Špindlerův Mlýnon, a ski resort on the border of Poland and the Czech Republic, had been chosen for CP3. In my mind this was a cruel joke – who would have cyclists traveling south to Slovenia only to turn them around to head northwards again towards Poland? But then again, who had ever promised me this would be easy?
Outside a supermarket east of Vienna, I was packing away my supplies when I became aware of another cyclist making their way over to me. Glancing at the cap confirmed that he was a TCR rider, an understandably rare sight given two hundred riders spread out across Europe. As we chatted he told me of how he was ‘scratching’ from the race due to knee problems. I looked on in disbelief as this tall, lean, athletic young man told me of his pains and his plan to catch a train home from Vienna. He then went on to encourage me that I was doing well and that I was through the worst parts and it was downhill from here. As he hobbled away pushing his bike towards the station, I got back on Merlin and headed north. I don’t know whether it was the embarrassment that he’d got it wrong or that I was ashamed of my position, but I didn’t dare tell him that I was indeed on my way to CP3 and not as he had assumed on my way back. Either way, I competitively punched the air glad to be still in the race and bizarrely ahead of him.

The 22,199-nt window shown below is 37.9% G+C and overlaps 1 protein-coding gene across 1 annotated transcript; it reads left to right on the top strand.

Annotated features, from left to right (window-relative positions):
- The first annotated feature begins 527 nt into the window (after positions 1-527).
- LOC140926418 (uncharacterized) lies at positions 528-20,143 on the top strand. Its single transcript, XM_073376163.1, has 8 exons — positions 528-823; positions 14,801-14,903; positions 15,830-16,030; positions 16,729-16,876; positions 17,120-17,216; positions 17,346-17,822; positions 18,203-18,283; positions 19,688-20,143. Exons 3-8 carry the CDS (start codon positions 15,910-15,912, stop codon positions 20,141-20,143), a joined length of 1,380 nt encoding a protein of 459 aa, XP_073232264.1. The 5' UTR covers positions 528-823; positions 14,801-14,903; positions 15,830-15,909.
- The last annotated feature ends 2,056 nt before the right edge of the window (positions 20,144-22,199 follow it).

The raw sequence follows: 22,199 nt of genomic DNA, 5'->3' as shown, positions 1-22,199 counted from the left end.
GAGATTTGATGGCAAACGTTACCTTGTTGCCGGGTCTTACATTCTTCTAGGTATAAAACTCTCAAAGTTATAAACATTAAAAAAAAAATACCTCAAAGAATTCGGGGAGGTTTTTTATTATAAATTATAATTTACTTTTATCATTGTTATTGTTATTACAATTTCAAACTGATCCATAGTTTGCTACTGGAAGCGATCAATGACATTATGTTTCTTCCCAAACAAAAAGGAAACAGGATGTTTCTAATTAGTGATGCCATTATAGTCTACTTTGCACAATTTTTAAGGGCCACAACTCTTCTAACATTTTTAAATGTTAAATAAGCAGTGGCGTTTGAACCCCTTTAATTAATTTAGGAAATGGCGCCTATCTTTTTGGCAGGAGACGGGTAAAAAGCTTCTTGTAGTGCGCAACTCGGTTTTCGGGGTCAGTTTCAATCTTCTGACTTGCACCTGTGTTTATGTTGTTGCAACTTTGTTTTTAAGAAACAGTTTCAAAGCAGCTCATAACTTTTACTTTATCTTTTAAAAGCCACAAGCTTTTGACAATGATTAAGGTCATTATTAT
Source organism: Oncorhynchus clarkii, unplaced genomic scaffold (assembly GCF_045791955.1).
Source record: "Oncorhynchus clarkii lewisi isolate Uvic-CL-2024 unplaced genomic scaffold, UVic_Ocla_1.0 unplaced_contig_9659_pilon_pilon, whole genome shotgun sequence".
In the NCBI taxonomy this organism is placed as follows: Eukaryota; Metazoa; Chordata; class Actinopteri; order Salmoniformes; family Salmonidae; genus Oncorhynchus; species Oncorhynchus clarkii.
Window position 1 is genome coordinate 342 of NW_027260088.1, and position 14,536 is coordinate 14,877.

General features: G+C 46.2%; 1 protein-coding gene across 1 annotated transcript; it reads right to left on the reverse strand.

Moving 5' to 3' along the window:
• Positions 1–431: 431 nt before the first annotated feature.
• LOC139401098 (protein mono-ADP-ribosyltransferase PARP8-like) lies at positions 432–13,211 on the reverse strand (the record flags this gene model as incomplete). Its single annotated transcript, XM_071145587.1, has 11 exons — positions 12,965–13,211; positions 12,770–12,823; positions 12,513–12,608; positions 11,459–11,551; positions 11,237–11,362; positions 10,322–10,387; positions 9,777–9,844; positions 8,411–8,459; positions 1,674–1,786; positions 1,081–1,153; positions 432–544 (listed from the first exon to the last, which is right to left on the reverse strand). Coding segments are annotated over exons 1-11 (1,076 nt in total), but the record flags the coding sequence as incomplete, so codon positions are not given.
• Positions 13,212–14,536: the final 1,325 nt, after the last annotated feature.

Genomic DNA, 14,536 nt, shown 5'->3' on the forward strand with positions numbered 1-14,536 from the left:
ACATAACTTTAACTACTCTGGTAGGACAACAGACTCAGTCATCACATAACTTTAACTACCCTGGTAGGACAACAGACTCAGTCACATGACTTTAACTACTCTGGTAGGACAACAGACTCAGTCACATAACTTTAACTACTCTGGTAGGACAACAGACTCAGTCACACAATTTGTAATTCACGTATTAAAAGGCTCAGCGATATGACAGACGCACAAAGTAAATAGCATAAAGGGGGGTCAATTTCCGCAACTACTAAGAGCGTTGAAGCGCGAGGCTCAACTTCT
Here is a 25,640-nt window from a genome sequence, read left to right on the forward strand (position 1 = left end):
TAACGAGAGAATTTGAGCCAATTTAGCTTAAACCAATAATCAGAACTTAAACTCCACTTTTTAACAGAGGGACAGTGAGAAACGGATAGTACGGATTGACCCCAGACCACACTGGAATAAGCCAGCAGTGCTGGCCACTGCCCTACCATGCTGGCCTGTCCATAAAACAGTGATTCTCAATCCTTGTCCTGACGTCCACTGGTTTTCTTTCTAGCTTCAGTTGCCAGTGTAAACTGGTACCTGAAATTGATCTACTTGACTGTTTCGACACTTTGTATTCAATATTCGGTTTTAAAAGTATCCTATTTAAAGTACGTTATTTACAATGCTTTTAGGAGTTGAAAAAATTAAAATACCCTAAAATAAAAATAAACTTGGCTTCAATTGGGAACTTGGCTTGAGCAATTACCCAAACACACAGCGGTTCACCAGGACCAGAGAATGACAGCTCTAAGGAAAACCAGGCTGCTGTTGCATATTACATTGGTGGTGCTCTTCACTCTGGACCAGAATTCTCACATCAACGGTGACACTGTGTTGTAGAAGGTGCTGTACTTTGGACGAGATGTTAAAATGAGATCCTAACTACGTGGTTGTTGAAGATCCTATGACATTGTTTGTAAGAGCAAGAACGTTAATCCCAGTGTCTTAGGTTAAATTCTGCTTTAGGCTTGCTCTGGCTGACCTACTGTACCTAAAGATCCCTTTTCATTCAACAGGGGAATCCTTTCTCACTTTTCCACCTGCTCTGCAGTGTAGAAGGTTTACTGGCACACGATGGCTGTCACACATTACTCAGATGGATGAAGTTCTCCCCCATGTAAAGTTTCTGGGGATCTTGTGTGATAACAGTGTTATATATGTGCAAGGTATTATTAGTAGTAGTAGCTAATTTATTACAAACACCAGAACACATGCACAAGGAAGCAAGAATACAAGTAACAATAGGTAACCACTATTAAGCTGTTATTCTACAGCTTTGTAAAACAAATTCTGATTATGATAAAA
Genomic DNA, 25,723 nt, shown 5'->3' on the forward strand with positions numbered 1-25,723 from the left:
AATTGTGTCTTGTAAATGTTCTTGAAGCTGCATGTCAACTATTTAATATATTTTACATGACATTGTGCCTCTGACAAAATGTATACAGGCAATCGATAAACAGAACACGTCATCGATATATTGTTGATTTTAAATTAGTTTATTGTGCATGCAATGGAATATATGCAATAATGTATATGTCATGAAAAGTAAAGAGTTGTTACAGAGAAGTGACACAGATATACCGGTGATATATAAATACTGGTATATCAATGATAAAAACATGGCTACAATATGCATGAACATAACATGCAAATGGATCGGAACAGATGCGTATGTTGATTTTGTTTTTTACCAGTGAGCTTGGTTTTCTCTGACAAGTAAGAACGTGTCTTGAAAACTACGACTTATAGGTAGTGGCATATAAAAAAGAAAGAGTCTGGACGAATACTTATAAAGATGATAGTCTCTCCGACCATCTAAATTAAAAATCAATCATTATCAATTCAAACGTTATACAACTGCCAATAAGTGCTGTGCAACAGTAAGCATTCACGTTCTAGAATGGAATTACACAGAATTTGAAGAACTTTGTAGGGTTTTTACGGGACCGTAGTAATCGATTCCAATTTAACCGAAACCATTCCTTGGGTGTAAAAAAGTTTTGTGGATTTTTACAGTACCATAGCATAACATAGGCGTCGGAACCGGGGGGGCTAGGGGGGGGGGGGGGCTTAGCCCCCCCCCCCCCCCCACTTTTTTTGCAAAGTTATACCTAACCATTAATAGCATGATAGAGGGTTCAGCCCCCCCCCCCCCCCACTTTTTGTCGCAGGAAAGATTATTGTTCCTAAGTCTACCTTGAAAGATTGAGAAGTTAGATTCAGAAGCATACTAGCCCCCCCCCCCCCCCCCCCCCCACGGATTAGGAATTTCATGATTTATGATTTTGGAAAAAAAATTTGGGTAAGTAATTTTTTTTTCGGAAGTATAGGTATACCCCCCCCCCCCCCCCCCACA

My glee was short lived and some might call it Hubris. A race report from HQ informed riders that the border route I had chosen between Austria and the Czech Republic was heavy with trucks and as a narrow road it was advised that riders take great care or reroute. Combined with a faulty phone and a close shave as my waterproof fell into my disc brakes causing me to stop and my beloved jacket to be shredded I decided to reroute. Maybe I was fatigued, not thinking straight but I felt that these signs were to be taken seriously. Having traveled as solo female many times the one thing I carry in my toolbox that I take seriously is my intuition. If it demands of me to pay attention, I listen. I rerouted back down the road and headed east up the adjacent valley. I try not to dwell on what calamity may have been lying ahead, waiting for me or if it was the right thing to do, but I do know that it was a decision that cost me half a day at a crucial point in my race.